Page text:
Shaw thing for U21s
Luke Shaw may be a newcomer at England Under-21 level but the left-back can play a key role in Israel, writes Jon Holmes.
By Jon Holmes - Follow @jonboy79
Last Updated: 17/05/13 4:05pm
Whatever Stuart Pearce goes on to achieve in his managerial career - and winning the UEFA European U21 Championship next month is a realistic target for the time being - one image will always define him.
Eyes bulging, fringe flopping, air thumping, F-word screaming, demons exorcising... and a nation off its seat to celebrate a penalty that helped keep a dream alive and typified the taker's warrior spirit.
That picture of Pearce is so prominent in my football consciousness that it's a little alarming to note almost 17 years have passed since the shoot-out win over Spain on a sunny Saturday afternoon at Wembley.
For the 23 players named on Tuesday in the England Under-21 squad, any memories of Euro 96 will be sketchy at best and in most cases, non-existent. I suppose Luke Shaw, yet to reach his first birthday at the time, may have been dribbling in the garden when Pearce drilled home his spot-kick but his football future was some way off.
Now Shaw is part of the new breed flying out to the Middle East, having seen off the challenge of Liverpool's Jack Robinson to grab a left-back spot in Pearce's squad - and with Danny Rose banned for the Group A opener against Italy in Tel Aviv in three weeks time, the Southampton starlet looks set to be thrust into the starting XI.
Stats over the season show crossing and, yes, speedy dribbling are his strongest attacking attributes. Shaw's flaws would be his pass completion rate - a concern for England, whose ball retention at the last U21 Euros in Denmark was poor - and the relative lack of chances he creates down the left for his Saints team-mates. However, on the plus side, Pearce will have noted outstanding defensive prowess in one so young - he has an 85% tackle success rate, jumps well and wins the majority of aerial duels, and has outstanding discipline (his only bookings have come away to Newcastle and Sunderland).
The other fresh face in the squad is Callum McManaman, man of the match for Wigan in their FA Cup final victory and a direct squad replacement for thigh-injury victim Raheem Sterling (a shame he'll miss out after his breakthrough season at Liverpool). At the time of writing, McManaman's involvement is in some doubt after he was stretchered off in Tuesday's 4-1 defeat at Arsenal - but for now, let's assume he'll be on the plane.
Like Shaw, McManaman offers pace on the flanks and he's a committed tackler, as Massadio Haidara discovered to his cost in mid-March. That particular challenge was horrendous, and the FA's failure to punish the Latics player enormously frustrating. Fortunately, no long-term damage was done to the Newcastle full-back and McManaman has not blotted his copybook any further. Instead, he has enhanced his reputation with fearless attacking intent, rather than reckless defensive impetuousness.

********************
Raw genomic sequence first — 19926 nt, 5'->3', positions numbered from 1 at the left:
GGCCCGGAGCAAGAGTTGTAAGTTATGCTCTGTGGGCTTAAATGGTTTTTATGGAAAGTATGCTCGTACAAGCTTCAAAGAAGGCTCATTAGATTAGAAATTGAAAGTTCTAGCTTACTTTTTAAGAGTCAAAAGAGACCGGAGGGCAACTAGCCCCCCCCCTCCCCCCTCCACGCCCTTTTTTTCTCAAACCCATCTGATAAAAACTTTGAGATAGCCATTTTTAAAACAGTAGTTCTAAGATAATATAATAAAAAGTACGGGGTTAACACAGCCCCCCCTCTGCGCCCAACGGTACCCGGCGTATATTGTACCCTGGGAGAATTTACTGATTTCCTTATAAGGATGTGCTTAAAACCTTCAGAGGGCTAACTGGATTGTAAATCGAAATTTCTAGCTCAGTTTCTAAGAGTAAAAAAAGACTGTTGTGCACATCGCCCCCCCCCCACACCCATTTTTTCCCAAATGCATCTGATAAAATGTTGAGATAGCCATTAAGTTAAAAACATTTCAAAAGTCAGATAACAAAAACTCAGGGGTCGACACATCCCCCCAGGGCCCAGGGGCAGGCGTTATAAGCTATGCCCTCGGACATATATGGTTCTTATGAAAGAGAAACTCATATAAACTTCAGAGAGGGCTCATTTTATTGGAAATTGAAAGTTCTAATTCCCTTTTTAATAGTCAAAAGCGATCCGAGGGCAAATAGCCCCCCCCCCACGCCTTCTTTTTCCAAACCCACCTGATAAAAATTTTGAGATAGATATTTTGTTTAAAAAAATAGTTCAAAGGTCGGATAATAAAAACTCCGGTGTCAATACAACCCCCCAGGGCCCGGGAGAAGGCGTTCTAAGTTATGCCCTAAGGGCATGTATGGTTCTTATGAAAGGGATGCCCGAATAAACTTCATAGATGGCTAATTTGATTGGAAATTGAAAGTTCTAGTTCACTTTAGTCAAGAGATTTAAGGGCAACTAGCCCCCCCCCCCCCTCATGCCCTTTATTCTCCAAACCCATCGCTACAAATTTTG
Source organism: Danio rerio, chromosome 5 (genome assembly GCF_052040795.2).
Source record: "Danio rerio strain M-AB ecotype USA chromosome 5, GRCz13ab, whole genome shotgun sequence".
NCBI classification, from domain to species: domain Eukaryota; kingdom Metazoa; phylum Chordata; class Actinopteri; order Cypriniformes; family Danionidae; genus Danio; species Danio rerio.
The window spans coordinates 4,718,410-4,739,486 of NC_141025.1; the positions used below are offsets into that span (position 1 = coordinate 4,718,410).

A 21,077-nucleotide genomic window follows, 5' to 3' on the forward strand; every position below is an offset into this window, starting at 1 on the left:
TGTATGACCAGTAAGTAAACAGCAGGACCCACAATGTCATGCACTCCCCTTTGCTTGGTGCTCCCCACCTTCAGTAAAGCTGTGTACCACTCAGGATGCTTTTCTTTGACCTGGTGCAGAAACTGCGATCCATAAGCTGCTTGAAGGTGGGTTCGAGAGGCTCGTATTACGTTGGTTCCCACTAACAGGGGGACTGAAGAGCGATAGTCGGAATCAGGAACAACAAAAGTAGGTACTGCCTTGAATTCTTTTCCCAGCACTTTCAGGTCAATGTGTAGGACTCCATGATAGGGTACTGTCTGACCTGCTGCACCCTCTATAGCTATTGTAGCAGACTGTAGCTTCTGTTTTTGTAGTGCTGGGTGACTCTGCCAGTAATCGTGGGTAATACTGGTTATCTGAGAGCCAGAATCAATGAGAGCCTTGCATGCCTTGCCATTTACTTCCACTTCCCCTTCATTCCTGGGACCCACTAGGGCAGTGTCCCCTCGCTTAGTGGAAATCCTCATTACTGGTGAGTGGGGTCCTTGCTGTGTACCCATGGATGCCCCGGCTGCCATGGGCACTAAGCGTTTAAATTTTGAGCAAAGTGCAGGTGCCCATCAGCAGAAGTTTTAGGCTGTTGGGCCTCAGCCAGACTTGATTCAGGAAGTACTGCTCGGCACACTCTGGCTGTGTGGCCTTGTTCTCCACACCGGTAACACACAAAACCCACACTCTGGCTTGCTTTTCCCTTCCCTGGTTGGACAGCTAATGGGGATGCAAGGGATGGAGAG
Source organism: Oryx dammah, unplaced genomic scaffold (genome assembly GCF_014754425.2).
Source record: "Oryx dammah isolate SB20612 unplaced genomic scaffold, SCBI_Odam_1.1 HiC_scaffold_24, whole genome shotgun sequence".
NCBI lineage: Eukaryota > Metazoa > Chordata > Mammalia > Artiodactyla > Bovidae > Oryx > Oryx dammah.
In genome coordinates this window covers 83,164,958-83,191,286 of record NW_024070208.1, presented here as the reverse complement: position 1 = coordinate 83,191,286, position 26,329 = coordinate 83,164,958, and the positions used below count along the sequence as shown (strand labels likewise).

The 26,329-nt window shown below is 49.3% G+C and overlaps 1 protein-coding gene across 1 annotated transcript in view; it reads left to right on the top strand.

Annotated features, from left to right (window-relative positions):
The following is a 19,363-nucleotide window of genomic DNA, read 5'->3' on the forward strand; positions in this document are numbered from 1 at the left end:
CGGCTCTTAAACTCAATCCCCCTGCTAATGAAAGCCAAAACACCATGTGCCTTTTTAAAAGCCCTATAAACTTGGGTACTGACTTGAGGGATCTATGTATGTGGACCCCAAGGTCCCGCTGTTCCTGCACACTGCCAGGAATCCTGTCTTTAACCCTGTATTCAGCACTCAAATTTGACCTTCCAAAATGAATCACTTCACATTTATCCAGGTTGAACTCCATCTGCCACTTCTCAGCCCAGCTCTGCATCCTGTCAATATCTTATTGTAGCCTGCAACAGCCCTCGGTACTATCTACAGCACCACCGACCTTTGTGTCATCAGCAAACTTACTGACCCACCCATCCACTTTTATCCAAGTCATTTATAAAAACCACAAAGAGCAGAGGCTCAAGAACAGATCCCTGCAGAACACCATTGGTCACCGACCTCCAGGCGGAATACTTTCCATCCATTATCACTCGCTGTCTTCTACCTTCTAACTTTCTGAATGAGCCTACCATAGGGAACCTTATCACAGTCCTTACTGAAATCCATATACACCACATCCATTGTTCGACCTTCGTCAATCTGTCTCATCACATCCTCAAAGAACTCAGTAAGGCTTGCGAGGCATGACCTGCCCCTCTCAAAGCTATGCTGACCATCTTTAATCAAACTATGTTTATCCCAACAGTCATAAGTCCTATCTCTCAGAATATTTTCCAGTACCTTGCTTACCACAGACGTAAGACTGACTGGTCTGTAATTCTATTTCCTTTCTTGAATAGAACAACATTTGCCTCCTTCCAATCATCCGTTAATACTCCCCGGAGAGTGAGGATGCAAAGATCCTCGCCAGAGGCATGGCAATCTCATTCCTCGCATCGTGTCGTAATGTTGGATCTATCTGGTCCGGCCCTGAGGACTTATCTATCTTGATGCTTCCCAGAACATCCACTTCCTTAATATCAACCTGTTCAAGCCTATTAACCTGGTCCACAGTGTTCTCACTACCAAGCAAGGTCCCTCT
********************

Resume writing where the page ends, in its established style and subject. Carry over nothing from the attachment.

Getting plenty of game-time over the season matters more to Pearce than anything else, hence his decision to leave Jack Rodwell - who was eyeing his third consecutive finals - at home. Unfortunately, Rodwell's history of hamstring problems has been added to since his move to Manchester City and his omission presents a chance for Andros Townsend. Fielded wide right by Harry Redknapp, the Tottenham man quickly became QPR's best player soon after joining the relegation strugglers on loan in January, scoring superb individual goals against Sunderland and Aston Villa. Townsend has also suffered hamstring strains of late, but shone bright enough in a poor team for several weeks to convince Pearce he is worth taking.
Goalkeeper Ben Amos missed out too; he needed surgery to remove floating bone in his elbow, allowing Norwich's Declan Rudd to take the third goalkeeping spot. Rudd kept an impressive eight clean sheets in 14 appearances on loan at Preston, but is unlikely to get a chance to show his abilities in Israel.
The other 19 players making up the squad were as predicted, with none of the quintet in possession of a significant number of senior caps - Jack Wilshere, Alex Oxlade-Chamberlain, Danny Welbeck, Phil Jones and Kyle Walker - dropping down a level.
Among those overlooked were Nathan Delfouneso, whose loan at Blackpool ended in a three-month goal drought; defensive duo Joe Bennett and Nathan Baker, learning fast but part of an Aston Villa defence that has been leaky all season; and Everton's Ross Barkley and Tottenham's Tom Carroll, both likely to be regulars in the next campaign leading up to the 2015 finals in the Czech Republic.
Speaking on Tuesday, Pearce appeared relaxed as he laid out his aims for the tournament - but he still managed to voice his desire for success in no uncertain terms. "Anything less than winning it, I will be disappointed," he said. "It always will be."
His patriotic zeal is toned down these days, but his commitment to the cause can never be questioned. And where could be more appropriate to build a future for England than Jerusalem - the location for the European U21 Championship final on June 18.
Possible England Under-21 starting line-up v Italy U21s (5 June); Butland; Clyne, Caulker, Dawson, Shaw; Chalobah, Henderson, Lansbury; McManaman, Wickham, Zaha.
Watch the England Under-21 team in action this summer on Sky Sports, who will have live and exclusive coverage of the UEFA European U21 Championship - and for more updates in the buld-up and during the tournament in Israel, follow Jon on Twitter at @jonboy79.